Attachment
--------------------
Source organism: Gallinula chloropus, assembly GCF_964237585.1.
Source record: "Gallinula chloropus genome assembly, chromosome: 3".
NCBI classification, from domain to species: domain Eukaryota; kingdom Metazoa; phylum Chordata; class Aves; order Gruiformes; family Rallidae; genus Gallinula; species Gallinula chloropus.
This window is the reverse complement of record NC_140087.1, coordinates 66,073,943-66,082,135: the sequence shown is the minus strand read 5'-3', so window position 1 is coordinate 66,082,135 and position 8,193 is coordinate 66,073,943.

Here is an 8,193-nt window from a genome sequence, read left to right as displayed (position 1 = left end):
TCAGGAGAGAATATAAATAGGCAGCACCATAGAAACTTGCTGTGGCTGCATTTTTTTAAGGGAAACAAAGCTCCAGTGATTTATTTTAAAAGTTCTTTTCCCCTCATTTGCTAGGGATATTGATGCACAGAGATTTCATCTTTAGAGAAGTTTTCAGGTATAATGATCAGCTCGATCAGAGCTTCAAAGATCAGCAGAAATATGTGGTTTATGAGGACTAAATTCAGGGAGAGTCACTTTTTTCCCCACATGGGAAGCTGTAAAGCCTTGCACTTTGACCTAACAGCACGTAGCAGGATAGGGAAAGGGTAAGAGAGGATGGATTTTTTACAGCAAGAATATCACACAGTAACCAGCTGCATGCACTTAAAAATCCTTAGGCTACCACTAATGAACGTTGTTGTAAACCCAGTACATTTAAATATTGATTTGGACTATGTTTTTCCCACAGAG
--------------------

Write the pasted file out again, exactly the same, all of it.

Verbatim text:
Source organism: Gallinula chloropus, assembly GCF_964237585.1.
Source record: "Gallinula chloropus genome assembly, chromosome: 3".
NCBI classification, from domain to species: domain Eukaryota; kingdom Metazoa; phylum Chordata; class Aves; order Gruiformes; family Rallidae; genus Gallinula; species Gallinula chloropus.
This window is the reverse complement of record NC_140087.1, coordinates 66,073,943-66,082,135: the sequence shown is the minus strand read 5'-3', so window position 1 is coordinate 66,082,135 and position 8,193 is coordinate 66,073,943.

Here is an 8,193-nt window from a genome sequence, read left to right as displayed (position 1 = left end):
TCAGGAGAGAATATAAATAGGCAGCACCATAGAAACTTGCTGTGGCTGCATTTTTTTAAGGGAAACAAAGCTCCAGTGATTTATTTTAAAAGTTCTTTTCCCCTCATTTGCTAGGGATATTGATGCACAGAGATTTCATCTTTAGAGAAGTTTTCAGGTATAATGATCAGCTCGATCAGAGCTTCAAAGATCAGCAGAAATATGTGGTTTATGAGGACTAAATTCAGGGAGAGTCACTTTTTTCCCCACATGGGAAGCTGTAAAGCCTTGCACTTTGACCTAACAGCACGTAGCAGGATAGGGAAAGGGTAAGAGAGGATGGATTTTTTACAGCAAGAATATCACACAGTAACCAGCTGCATGCACTTAAAAATCCTTAGGCTACCACTAATGAACGTTGTTGTAAACCCAGTACATTTAAATATTGATTTGGACTATGTTTTTCCCACAGAG